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Spare a thought for the senior Middle East photographer fired by Reuters after two tampered photographs from a Beirut stringer got through the system during the Lebanon war. Company officials have trumpeted Reuters â€œswift, strong responseâ€ to this â€œunfortunate human errorâ€ and proclaimed that he was dismissed â€œfor his handling of the caseâ€, saying an internal investigation cleared the company of any intention of misleading the public but it had, even so, tightened procedures. So Reuters emerges clean as a whistle.
But does it? And has the culprit been found?
My former colleague had served with dedication and distinction for 23 years in some of the worldâ€™s roughest places, earning citations for professionalism and admiration for his warmth, humour, intelligence and loyalty. I worked with him during the Lebanese civil war. Heâ€™s a man of energy and integrity, someone you want beside you in a war. There wasnâ€™t a blemish on his record. But so what? It seems that in Reuters, if it suits the company, itâ€™s one strike, youâ€™re out.
Not everyone is happy about this, as a Reuters manager wrote privately to him this month:
â€œIâ€™ve been meaning to write for a while to say I think you have been treated very shabbily. I would like to know the name of a journalist working for Reuters for more than 20 years who has not made a major mistake â€“ let alone when someone else has been trying to push a deliberate mistake past them.
When he took over in July 2005 he knew the Middle East well and knew that most Reuters photographers were poorly educated stringers with no professional training or news skills. They could use the equipment, but not in a truly professional way.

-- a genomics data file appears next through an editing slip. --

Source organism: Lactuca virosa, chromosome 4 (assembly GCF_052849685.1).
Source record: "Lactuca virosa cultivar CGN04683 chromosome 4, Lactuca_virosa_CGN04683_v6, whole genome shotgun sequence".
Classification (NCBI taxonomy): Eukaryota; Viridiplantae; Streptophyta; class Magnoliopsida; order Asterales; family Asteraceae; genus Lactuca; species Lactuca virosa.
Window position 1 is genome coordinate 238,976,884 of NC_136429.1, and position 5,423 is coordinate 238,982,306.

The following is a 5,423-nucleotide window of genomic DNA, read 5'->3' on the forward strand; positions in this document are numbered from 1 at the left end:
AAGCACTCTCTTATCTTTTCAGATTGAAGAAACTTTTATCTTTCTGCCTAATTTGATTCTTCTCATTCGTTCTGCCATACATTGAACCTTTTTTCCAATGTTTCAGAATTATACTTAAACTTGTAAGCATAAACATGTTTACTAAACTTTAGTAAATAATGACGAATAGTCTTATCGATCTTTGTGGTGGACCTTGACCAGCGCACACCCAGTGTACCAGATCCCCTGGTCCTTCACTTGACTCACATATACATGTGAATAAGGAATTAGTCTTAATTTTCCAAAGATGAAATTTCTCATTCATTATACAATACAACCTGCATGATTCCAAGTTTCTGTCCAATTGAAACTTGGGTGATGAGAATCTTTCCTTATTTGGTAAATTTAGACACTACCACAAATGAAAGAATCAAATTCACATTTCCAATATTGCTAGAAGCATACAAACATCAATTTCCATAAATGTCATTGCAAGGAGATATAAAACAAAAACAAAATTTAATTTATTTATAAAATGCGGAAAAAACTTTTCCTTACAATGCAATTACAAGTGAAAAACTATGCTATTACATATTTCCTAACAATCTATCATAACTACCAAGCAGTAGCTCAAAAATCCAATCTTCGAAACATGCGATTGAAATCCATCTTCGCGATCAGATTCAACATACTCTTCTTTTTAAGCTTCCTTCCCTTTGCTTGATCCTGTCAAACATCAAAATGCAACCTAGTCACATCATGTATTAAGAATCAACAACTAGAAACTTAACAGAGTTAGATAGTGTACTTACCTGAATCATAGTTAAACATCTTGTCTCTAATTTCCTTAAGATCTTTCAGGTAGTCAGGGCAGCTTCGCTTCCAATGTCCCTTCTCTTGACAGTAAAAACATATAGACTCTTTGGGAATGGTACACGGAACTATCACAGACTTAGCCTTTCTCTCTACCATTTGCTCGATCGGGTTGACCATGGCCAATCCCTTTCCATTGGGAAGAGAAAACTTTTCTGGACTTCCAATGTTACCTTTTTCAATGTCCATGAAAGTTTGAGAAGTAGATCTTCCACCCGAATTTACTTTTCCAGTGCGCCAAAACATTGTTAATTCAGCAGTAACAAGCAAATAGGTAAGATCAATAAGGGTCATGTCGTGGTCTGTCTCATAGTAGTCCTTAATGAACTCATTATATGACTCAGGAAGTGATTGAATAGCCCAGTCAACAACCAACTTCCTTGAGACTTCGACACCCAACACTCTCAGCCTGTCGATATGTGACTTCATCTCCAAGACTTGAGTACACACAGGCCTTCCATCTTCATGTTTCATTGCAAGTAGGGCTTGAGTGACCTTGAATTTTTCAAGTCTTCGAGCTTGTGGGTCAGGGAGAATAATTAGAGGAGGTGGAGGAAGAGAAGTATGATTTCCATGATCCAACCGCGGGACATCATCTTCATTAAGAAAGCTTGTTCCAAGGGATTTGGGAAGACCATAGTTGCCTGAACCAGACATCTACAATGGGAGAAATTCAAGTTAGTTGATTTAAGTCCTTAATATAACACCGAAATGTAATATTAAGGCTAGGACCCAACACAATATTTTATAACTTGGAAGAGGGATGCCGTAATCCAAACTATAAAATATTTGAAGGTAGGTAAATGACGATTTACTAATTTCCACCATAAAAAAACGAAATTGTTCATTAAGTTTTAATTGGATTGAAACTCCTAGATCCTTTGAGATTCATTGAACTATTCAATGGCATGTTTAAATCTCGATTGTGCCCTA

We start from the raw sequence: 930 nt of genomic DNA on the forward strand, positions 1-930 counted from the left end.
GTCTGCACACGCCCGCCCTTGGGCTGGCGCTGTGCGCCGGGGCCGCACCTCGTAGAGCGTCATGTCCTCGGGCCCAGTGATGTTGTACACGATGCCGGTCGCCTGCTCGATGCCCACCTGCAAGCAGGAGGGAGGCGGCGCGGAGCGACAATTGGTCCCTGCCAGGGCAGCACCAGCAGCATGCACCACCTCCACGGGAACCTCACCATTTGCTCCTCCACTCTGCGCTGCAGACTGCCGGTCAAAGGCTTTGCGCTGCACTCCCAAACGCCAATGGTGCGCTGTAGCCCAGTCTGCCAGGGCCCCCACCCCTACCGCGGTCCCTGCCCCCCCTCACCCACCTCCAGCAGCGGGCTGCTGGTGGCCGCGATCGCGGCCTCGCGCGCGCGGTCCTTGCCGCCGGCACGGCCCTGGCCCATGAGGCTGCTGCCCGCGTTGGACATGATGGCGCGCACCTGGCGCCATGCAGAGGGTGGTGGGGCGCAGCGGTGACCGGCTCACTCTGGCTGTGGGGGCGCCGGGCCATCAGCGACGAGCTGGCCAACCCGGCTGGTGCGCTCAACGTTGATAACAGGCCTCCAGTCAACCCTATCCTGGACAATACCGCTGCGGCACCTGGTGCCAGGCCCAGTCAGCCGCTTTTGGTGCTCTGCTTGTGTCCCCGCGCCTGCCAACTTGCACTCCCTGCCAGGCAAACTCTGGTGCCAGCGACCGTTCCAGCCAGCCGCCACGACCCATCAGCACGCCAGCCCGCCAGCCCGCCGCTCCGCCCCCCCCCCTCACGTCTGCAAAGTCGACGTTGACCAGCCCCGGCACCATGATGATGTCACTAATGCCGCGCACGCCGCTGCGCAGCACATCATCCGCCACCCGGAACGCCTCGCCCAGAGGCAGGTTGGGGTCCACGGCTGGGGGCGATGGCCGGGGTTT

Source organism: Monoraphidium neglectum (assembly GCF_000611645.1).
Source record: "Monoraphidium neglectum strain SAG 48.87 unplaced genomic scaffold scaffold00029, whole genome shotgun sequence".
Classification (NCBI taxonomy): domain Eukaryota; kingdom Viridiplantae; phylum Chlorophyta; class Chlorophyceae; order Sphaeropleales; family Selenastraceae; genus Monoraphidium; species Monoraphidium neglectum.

He immediately asked London to set up training for photographers. Answer: thereâ€™s no money.
He asked to bring photographers to Dubai to train them himself. Answer: no money.
That meant that on top of his regional management and photo shooting responsibilities he had the enormous burden of editing pictures from 11 countries. He asked for a photo editor to help. Answer: no money. Finally, a Gaza photographer came in January 2006, but up to July he was away four months.
The lack of investment and consequent lack of means of the Reuters regional photo operation meant he worked long hours, had no holiday for a year and often worked weekends. When he was fired he claimed payment for 55 days due and got it.
But by the time he took a holiday in July 2006 he had straightened out the photo operations in Iraq, Saudi and Egypt. However, bureaus like Lebanon were still a mess.
When he was called from holiday to the Lebanon war he learned that several stringers on the front line in the south did not have Reuters cameras. Two office computers had viruses and were infecting others. No FTP server was available for accessing pictures for editing, so photographers were filing to the private email of the Beirut chief photographer. He didnâ€™t have the password so he couldnâ€™t access pictures directly. Add to that the fact that no one in the Beirut photo operation could write acceptable captions, and that he found someone unqualified and unauthorised in the office accessing the pictures, and the nature of the task he faced in the middle of a war begins to emerge.
AFP had sent in three editors to handle the picture flow and AP had an army of foreign and independent photographers, but he was Reuters sole editor, working with 15 locals and three foreign photographers. He had to edit and file all the localsâ€™ pictures. He asked for help but was told other Reuters photographers were recuperating from the Winter Olympics and Football World Cup and were not available.
Outgunned, beset by equipment problems and technical difficulties, swamped by the flow of pictures â€“ many gory to the extreme — he worked all day and into the nights to select, edit, caption and file. Was it possible to have complete oversight in such conditions? Is it surprising two tampered pictures got through? He accepts responsibility for not spotting them, but could he not have expected backup from the Singapore photo desk? And if he didnâ€™t give the right answer at first when the questions began, was he protecting himself or someone else in the bureau?
Was he really responsible for the mistake or for mishandling the case? It looks more likely that he has been made the scapegoat for a disaster that was always likely to happen given the condition of the Beirut photo operation after years of neglect by Reuters decision-makers.